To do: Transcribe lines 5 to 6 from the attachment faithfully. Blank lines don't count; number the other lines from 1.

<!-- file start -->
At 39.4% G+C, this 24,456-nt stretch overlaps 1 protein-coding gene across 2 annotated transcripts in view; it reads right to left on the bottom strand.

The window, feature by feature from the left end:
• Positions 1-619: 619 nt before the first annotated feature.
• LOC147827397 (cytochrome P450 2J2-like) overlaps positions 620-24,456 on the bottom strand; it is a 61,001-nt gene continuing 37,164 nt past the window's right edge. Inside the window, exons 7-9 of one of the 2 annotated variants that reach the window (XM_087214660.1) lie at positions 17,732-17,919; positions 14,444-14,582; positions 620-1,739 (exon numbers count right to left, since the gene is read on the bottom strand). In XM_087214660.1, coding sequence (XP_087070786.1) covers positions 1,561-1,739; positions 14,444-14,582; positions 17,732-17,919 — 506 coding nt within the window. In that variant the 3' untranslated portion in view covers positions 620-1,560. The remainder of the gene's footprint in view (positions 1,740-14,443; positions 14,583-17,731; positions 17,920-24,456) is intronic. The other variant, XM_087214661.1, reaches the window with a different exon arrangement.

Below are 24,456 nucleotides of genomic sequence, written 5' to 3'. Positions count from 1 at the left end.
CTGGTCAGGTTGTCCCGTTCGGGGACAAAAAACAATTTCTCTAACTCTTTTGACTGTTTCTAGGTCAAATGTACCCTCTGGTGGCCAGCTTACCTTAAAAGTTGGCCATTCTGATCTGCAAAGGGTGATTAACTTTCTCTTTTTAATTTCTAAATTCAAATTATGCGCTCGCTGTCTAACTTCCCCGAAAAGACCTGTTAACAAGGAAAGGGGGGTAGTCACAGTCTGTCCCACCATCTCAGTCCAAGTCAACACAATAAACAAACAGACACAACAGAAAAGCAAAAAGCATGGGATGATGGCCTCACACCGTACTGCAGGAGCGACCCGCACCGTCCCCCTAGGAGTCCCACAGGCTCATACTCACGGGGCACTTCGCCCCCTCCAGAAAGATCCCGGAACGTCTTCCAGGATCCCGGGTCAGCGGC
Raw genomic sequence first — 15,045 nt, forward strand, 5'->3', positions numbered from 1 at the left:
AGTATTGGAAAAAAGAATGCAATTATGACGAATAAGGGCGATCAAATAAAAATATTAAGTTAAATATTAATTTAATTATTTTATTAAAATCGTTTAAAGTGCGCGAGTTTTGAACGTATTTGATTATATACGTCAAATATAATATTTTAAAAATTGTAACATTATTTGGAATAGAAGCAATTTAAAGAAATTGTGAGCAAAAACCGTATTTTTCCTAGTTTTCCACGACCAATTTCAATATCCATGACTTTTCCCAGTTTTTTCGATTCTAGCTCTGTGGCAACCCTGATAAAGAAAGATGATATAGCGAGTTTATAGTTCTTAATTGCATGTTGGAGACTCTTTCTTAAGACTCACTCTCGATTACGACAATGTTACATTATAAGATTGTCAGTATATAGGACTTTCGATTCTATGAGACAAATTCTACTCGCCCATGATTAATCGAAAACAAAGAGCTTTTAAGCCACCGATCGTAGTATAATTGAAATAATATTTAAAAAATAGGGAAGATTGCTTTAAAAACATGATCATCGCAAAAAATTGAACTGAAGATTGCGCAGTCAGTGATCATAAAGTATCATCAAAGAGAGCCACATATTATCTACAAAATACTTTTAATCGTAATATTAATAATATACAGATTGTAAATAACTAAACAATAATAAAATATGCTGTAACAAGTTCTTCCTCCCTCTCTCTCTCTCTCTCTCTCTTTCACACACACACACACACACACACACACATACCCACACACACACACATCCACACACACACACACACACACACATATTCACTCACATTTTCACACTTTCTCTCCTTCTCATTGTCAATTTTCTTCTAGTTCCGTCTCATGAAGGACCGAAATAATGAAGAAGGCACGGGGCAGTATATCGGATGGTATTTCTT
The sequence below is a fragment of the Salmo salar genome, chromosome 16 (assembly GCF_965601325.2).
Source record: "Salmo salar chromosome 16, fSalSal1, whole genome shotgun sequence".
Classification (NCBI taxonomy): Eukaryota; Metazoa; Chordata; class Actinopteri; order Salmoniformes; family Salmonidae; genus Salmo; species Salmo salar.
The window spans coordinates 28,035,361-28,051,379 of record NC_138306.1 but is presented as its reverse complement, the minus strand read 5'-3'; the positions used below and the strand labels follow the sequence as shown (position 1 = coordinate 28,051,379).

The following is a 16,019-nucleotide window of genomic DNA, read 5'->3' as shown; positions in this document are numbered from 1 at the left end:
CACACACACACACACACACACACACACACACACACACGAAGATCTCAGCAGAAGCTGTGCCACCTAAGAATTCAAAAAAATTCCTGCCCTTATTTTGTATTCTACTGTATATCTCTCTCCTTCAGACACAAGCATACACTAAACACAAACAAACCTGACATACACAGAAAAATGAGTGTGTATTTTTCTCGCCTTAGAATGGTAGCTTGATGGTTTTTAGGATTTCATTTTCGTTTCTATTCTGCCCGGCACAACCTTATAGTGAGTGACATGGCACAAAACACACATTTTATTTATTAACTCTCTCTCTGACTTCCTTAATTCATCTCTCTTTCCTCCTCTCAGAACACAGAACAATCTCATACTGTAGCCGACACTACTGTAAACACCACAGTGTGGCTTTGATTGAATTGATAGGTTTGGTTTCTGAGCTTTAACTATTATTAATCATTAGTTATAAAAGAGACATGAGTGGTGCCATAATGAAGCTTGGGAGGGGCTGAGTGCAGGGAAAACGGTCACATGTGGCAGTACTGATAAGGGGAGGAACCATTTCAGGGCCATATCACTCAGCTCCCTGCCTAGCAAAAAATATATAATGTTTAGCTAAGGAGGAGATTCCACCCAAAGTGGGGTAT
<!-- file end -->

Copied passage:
Below are 24,456 nucleotides of genomic sequence, written 5' to 3'. Positions count from 1 at the left end.
CTGGTCAGGTTGTCCCGTTCGGGGACAAAAAACAATTTCTCTAACTCTTTTGACTGTTTCTAGGTCAAATGTACCCTCTGGTGGCCAGCTTACCTTAAAAGTTGGCCATTCTGATCTGCAAAGGGTGATTAACTTTCTCTTTTTAATTTCTAAATTCAAATTATGCGCTCGCTGTCTAACTTCCCCGAAAAGACCTGTTAACAAGGAAAGGGGGGTAGTCACAGTCTGTCCCACCATCTCAGTCCAAGTCAACACAATAAACAAACAGACACAACAGAAAAGCAAAAAGCATGGGATGATGGCCTCACACCGTACTGCAGGAGCGACCCGCACCGTCCCCCTAGGAGTCCCACAGGCTCATACTCACGGGGCACTTCGCCCCCTCCAGAAAGATCCCGGAACGTCTTCCAGGATCCCGGGTCAGCGGC